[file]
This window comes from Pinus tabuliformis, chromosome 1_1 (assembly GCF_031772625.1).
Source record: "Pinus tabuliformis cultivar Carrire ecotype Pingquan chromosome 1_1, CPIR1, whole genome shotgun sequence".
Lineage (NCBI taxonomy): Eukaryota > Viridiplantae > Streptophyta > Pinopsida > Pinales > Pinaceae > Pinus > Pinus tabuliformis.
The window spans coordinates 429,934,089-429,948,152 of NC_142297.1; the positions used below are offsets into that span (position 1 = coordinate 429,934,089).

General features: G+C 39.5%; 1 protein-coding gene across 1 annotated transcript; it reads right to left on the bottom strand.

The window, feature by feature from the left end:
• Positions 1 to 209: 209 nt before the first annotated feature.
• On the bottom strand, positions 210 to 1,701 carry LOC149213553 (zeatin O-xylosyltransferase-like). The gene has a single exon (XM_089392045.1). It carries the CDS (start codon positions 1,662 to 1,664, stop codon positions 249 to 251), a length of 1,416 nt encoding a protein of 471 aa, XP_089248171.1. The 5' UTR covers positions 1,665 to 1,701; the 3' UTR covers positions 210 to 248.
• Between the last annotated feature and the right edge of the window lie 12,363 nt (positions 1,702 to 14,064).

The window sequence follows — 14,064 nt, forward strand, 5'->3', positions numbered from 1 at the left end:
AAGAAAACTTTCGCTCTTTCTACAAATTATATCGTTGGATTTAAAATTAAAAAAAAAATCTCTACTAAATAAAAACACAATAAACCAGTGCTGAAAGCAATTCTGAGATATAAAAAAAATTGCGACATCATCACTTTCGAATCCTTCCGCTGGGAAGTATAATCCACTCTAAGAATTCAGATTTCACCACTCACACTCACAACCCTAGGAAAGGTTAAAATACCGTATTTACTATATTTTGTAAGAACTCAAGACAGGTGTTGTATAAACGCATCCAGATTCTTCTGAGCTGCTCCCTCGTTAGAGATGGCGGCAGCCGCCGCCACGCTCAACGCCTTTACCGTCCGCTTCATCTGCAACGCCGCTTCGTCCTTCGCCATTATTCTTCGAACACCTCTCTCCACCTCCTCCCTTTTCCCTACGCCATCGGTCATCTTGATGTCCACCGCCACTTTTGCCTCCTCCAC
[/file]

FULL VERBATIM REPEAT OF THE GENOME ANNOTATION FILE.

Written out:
This window comes from Pinus tabuliformis, chromosome 1_1 (assembly GCF_031772625.1).
Source record: "Pinus tabuliformis cultivar Carrire ecotype Pingquan chromosome 1_1, CPIR1, whole genome shotgun sequence".
Lineage (NCBI taxonomy): Eukaryota > Viridiplantae > Streptophyta > Pinopsida > Pinales > Pinaceae > Pinus > Pinus tabuliformis.
The window spans coordinates 429,934,089-429,948,152 of NC_142297.1; the positions used below are offsets into that span (position 1 = coordinate 429,934,089).

General features: G+C 39.5%; 1 protein-coding gene across 1 annotated transcript; it reads right to left on the bottom strand.

The window, feature by feature from the left end:
• Positions 1 to 209: 209 nt before the first annotated feature.
• On the bottom strand, positions 210 to 1,701 carry LOC149213553 (zeatin O-xylosyltransferase-like). The gene has a single exon (XM_089392045.1). It carries the CDS (start codon positions 1,662 to 1,664, stop codon positions 249 to 251), a length of 1,416 nt encoding a protein of 471 aa, XP_089248171.1. The 5' UTR covers positions 1,665 to 1,701; the 3' UTR covers positions 210 to 248.
• Between the last annotated feature and the right edge of the window lie 12,363 nt (positions 1,702 to 14,064).

The window sequence follows — 14,064 nt, forward strand, 5'->3', positions numbered from 1 at the left end:
AAGAAAACTTTCGCTCTTTCTACAAATTATATCGTTGGATTTAAAATTAAAAAAAAAATCTCTACTAAATAAAAACACAATAAACCAGTGCTGAAAGCAATTCTGAGATATAAAAAAAATTGCGACATCATCACTTTCGAATCCTTCCGCTGGGAAGTATAATCCACTCTAAGAATTCAGATTTCACCACTCACACTCACAACCCTAGGAAAGGTTAAAATACCGTATTTACTATATTTTGTAAGAACTCAAGACAGGTGTTGTATAAACGCATCCAGATTCTTCTGAGCTGCTCCCTCGTTAGAGATGGCGGCAGCCGCCGCCACGCTCAACGCCTTTACCGTCCGCTTCATCTGCAACGCCGCTTCGTCCTTCGCCATTATTCTTCGAACACCTCTCTCCACCTCCTCCCTTTTCCCTACGCCATCGGTCATCTTGATGTCCACCGCCACTTTTGCCTCCTCCAC